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Manufacturing Decline

Journalists love stories about American decline — not necessarily because they are anti-American, but because they are journalists.   “American Global Position Largely Unchanged” is not a headline that sells papers.

This FT column on US-China relations is a good example of ‘manufactured decline’.  The writer correctly notes that Secretary Clinton sought to bind China into the international trading order on her recent trip.  But then he goes off into never never land.  Once, he says, the US was so powerful that we could get China to behave as we wished.  Now those days are gone and the US must beg for favors.

Horse feathers.  There was never a time when the US had that kind of power in China.  Nixon couldn’t dictate terms to his Chinese hosts in the early 1970s, despite the fact that China was isolated from the USSR and vulnerable at the time. While still decades away from its current position of ascendance, China wrangled with the US over intellectual property rights and human rights throughout the 1980s and 90s. It thumbed its nose at President Clinton’s attempt to push a human rights agenda at the start of his term — and Clinton had no choice but to back down.  The standoffs we see today are nothing new.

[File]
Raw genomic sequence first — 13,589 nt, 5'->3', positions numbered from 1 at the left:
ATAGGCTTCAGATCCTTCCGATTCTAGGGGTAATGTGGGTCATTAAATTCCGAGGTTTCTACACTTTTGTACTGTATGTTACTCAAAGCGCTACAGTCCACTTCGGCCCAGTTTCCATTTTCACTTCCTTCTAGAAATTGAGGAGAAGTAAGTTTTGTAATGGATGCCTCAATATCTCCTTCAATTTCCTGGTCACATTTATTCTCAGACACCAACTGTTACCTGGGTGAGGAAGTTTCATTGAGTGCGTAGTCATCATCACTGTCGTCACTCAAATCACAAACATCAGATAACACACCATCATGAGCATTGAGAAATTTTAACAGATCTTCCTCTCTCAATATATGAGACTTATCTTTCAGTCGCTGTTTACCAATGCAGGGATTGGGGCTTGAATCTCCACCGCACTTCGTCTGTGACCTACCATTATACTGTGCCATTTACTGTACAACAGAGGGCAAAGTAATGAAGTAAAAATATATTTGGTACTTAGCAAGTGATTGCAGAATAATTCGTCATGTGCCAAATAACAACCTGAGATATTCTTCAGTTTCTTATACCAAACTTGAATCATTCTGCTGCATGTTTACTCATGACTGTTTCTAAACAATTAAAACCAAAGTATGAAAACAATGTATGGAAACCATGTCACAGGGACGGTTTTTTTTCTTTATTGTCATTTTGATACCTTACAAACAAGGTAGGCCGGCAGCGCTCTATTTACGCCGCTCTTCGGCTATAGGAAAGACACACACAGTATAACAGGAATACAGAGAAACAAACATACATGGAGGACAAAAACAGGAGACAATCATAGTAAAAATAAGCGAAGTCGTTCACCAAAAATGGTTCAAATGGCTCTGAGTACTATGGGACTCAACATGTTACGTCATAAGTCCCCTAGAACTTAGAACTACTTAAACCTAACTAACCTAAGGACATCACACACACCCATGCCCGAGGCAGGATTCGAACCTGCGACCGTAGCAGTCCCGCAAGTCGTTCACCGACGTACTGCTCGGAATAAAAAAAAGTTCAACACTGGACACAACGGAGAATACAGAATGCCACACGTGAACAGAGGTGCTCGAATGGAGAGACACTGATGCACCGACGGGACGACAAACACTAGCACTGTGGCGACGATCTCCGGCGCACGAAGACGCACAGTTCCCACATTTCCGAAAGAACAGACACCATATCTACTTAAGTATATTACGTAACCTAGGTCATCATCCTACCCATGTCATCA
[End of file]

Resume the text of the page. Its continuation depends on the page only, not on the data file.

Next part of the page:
In Asia particularly America has never had such good relations with so many countries and its core vision for the region has never been as widely popular as it is now; if this is decline, give me more.

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